Thursday, February 21, 2008

An Offal Weekend

In an effort to exact my revenge on the throngs of out-of-town avid boaters and crafty people here for the Boat Show and Coconut Grove Arts Festival, I decided to skip town and bother the good citizens of New York City with skreechingly annoying questions like “which way is the Empire State Building?” and “what time do I have to get to Rockefeller Center by to be able to see Ann Curry up close?” Unfortunately, our hotel was in Midtown and I could see the Empire State Building from it and we woke up too late every morning to see the Today show taping. New Yorkers were saved.

In an effort to entertain myself more than in past weekend getaways to NYC I decided to try to have a theme for this trip. Since it was a surprise for my girlfriend I got to plan where we’d be eating (actually, even when it’s not a surprise trip I end up selfishly planning our dining picks, God bless her for her patience and understanding). For some reason I thought about a trip revolving around offal. Most major culinary destinations are well unto the offal bandwagon that started with Fergus Henderson at St. John (although the consumption of offal goes back thousands of years before Mr. Henderson served a bone marrow). Even though here in Miami we’re able to get offal fix from mondongos and callos a la madrileƱa, there are few non-ethnic restaurants serving up tasty innards (Michael’s and Michy’s are two that come to mind). So my quest began to hunt down offal in the Big Apple.

We started off at Momofuku Noodle Bar. There’s been a lot of talk and press about this place and I’m a little late to the party. Chef David Chang cranks out pan-Asian dishes with Western additions and techniques. Lunch started off with pork belly steamed buns. More like fluffy tacos, the sauced pork belly was wrapped in a light, doughy wrap that was like eating a cross between Wonder bread and Marshmallow Fluff. The next dish was the requisite offal. Fried sweetbreads were tossed in a light breading and served with a sweet chili sauce. The sweetbread nuggets (I hate that word, but that’s what they were) were light as clouds. Seriously, these were amongst the best sweetbreads I’ve ever had. Luckily there were two of us to make it through the order. Lastly were our entrees. Momofuku ramen was a rich, smoky broth with typical ramen accoutrements which included shredded roast pork and pork belly and rice cakes with oxtail ragu, the rice cakes rolled to resemble gnocchi, but a little heavier.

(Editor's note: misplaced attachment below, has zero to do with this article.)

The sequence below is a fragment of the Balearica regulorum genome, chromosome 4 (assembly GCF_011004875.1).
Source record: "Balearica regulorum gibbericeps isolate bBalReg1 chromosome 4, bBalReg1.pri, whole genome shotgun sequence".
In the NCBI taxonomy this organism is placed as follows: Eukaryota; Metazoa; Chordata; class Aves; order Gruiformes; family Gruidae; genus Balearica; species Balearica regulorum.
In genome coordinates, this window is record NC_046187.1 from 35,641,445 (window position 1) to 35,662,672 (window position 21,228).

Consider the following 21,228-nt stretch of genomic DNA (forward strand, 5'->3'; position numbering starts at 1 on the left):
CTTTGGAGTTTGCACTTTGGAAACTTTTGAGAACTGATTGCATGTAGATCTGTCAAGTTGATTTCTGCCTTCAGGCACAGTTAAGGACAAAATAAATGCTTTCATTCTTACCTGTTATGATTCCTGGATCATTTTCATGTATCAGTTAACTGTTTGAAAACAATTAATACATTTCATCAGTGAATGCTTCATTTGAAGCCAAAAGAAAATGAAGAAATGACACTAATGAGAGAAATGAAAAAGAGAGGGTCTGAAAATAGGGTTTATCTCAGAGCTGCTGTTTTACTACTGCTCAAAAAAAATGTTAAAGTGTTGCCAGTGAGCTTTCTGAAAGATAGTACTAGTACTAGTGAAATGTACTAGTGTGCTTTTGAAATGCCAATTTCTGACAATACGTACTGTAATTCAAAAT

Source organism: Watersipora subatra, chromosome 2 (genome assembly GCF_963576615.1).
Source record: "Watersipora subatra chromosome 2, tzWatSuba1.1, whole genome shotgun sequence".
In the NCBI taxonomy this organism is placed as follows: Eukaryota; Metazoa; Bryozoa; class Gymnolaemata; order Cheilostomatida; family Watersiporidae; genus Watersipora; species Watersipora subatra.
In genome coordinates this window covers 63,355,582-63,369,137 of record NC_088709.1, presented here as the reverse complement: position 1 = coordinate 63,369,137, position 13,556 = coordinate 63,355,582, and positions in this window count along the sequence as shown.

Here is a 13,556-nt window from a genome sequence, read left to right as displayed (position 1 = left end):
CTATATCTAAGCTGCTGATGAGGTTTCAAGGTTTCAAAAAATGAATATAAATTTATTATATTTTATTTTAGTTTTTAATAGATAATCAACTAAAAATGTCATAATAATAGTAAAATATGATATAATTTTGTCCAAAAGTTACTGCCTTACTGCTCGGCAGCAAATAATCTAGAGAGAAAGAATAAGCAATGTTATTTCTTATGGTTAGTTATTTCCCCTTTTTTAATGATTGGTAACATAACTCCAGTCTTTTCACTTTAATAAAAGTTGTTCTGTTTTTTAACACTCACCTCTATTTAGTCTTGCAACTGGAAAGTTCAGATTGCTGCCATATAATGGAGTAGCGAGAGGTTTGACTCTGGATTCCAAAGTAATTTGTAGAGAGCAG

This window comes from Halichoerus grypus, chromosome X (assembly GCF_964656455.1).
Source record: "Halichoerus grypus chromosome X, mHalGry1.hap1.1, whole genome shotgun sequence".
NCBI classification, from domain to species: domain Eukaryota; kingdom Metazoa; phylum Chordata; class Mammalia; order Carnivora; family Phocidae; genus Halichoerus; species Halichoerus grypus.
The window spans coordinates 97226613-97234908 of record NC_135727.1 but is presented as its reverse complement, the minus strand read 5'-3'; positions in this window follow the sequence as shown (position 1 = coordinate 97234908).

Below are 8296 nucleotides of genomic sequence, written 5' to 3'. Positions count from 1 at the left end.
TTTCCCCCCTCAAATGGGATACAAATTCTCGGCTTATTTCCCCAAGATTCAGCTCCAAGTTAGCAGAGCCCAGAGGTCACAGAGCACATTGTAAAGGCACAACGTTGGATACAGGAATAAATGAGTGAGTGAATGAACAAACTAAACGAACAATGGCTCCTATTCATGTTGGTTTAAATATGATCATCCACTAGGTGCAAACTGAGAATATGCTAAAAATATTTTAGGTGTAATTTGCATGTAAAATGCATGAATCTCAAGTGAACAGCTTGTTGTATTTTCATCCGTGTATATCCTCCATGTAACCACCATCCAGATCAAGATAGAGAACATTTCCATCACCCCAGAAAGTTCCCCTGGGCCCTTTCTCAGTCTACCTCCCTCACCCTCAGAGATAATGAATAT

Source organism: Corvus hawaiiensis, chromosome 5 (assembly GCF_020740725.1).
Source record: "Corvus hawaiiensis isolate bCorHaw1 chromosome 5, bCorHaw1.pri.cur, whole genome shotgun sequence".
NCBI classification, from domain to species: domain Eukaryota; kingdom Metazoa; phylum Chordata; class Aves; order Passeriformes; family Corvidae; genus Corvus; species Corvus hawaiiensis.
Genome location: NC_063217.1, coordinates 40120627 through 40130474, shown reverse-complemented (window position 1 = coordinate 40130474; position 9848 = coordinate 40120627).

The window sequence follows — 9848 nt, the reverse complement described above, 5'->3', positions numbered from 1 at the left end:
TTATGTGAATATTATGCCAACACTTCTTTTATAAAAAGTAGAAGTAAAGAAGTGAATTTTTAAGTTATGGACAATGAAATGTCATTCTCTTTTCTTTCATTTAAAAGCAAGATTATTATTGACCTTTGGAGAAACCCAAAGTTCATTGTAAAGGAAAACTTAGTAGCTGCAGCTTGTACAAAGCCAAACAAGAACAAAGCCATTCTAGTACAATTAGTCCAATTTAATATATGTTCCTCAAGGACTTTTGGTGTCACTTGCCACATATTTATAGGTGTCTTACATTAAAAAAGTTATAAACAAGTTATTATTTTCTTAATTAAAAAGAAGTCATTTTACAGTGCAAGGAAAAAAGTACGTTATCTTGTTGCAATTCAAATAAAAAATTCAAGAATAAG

For dinner we decided to brave the cold and the 2 hour waits and hit the Spotted Pig. Known for better-than-your-neighborhood-bar bar food the menu contained tasty treats like calves liver and pig ears. Unfortunately the pig ears were off the menu the night we went, but the chicken liver toasts were there. We ordered them once, then again after our entrees arrived. The livers were left chunky and with minimal fillers (butter, cream, etc.) and tons for seasoning. Most excellent and perfect with the cask ales served.

Breakfast was going to be a challenge but I figured sausage counts as offal-eating since who knows what is in any particular link. Prune provided both my girlfriend and I a tasty, offal tinged breakfast of homemade lamb sausage (for me) and, in a dish I have to give props for originality for, the Hostel plate. It reminds you of food you ate when, well, you were hostelling around Germany and the Netherlands. The plate consisted of liverwurst and hard sausage along with various pastes in tubes along with grain breads and other accoutrements. Definitely some offal to be found somewhere in this dish. And great with Prune’s Bloody Marys.

Our last two stops didn’t offer as much offal as I though, but by then I’d about had it. Boqueria had great tapas and croquettes better than I find in Miami. And brunch at Clinton St. Bakery was all about every breakfast food excess.

So the offal weekend can be considered a partial success. A true measure would’ve been to check my cholesterol count before and after the trip, but insurance co-pays are getting excessive and I don’t like my doctor enough to see him twice in four days. And the fact that I’m thinking of going vegetarian for a few days makes me think that all that fat and cholesterol is still running around my system. But heck, at least I know I won’t be iron deficient for a while!

3 comments:

sara said...

Great report! I'm impressed at the amount of innards you consumed. Next time try this place
http://events.nytimes.com/2008/01/23/dining/reviews/23unde.html
I think even the reviewer was kind of appalled by the end.

consumableJoy said...

OMG -- I LOVE Momofuku Ssam bar. I am so bummed I am not going to NY soon to try these apparently cloud-like fried sweetbreads. But didn't they have other offal options on the menu too? They usually do...

L2M said...

Whoa! I felt full and quesy just reading that article. I think I'd need Pepto-Bis out of a Pez dispenser after a meal here!

To your point CJ I was surprised too that there weren't more options. I went to Noodle Bar at lunch, but I figured they'd have had more than just sweetbreads. Maybe dinner is a different story? Regardless, I'm glad I went.